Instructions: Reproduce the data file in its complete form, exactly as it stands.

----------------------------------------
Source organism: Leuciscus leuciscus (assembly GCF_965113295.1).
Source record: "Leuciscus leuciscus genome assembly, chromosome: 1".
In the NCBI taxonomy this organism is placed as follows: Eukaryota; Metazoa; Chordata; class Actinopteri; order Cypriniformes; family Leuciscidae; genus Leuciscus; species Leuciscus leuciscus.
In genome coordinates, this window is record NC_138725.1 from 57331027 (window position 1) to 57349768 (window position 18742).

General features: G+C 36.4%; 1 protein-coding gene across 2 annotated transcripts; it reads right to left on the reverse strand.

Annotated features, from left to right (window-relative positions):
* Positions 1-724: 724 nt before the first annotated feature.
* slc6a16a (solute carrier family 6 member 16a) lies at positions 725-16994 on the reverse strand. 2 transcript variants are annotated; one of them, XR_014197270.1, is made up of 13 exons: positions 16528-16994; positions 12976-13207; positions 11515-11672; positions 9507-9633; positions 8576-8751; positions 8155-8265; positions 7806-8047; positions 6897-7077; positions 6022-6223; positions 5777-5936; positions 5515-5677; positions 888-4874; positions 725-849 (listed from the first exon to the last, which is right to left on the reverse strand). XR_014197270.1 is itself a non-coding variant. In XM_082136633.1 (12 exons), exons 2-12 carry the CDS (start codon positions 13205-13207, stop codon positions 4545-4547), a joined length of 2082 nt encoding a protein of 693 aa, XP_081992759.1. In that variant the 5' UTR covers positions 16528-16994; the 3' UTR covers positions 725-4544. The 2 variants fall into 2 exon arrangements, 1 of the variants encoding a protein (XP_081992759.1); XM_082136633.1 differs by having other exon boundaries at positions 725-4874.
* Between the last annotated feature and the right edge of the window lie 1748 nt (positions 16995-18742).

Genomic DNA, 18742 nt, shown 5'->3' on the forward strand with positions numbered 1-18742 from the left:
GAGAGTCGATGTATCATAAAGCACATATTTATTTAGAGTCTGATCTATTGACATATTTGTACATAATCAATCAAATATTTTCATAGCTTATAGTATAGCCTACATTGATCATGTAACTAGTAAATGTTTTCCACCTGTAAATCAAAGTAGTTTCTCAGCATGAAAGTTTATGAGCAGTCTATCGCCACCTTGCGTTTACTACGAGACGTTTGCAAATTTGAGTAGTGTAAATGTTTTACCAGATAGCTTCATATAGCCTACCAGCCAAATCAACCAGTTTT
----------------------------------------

Source organism: Leuciscus leuciscus (assembly GCF_965113295.1).
Source record: "Leuciscus leuciscus genome assembly, chromosome: 1".
In the NCBI taxonomy this organism is placed as follows: Eukaryota; Metazoa; Chordata; class Actinopteri; order Cypriniformes; family Leuciscidae; genus Leuciscus; species Leuciscus leuciscus.
In genome coordinates, this window is record NC_138725.1 from 57331027 (window position 1) to 57349768 (window position 18742).

General features: G+C 36.4%; 1 protein-coding gene across 2 annotated transcripts; it reads right to left on the reverse strand.

Annotated features, from left to right (window-relative positions):
* Positions 1-724: 724 nt before the first annotated feature.
* slc6a16a (solute carrier family 6 member 16a) lies at positions 725-16994 on the reverse strand. 2 transcript variants are annotated; one of them, XR_014197270.1, is made up of 13 exons: positions 16528-16994; positions 12976-13207; positions 11515-11672; positions 9507-9633; positions 8576-8751; positions 8155-8265; positions 7806-8047; positions 6897-7077; positions 6022-6223; positions 5777-5936; positions 5515-5677; positions 888-4874; positions 725-849 (listed from the first exon to the last, which is right to left on the reverse strand). XR_014197270.1 is itself a non-coding variant. In XM_082136633.1 (12 exons), exons 2-12 carry the CDS (start codon positions 13205-13207, stop codon positions 4545-4547), a joined length of 2082 nt encoding a protein of 693 aa, XP_081992759.1. In that variant the 5' UTR covers positions 16528-16994; the 3' UTR covers positions 725-4544. The 2 variants fall into 2 exon arrangements, 1 of the variants encoding a protein (XP_081992759.1); XM_082136633.1 differs by having other exon boundaries at positions 725-4874.
* Between the last annotated feature and the right edge of the window lie 1748 nt (positions 16995-18742).

Genomic DNA, 18742 nt, shown 5'->3' on the forward strand with positions numbered 1-18742 from the left:
GAGAGTCGATGTATCATAAAGCACATATTTATTTAGAGTCTGATCTATTGACATATTTGTACATAATCAATCAAATATTTTCATAGCTTATAGTATAGCCTACATTGATCATGTAACTAGTAAATGTTTTCCACCTGTAAATCAAAGTAGTTTCTCAGCATGAAAGTTTATGAGCAGTCTATCGCCACCTTGCGTTTACTACGAGACGTTTGCAAATTTGAGTAGTGTAAATGTTTTACCAGATAGCTTCATATAGCCTACCAGCCAAATCAACCAGTTTT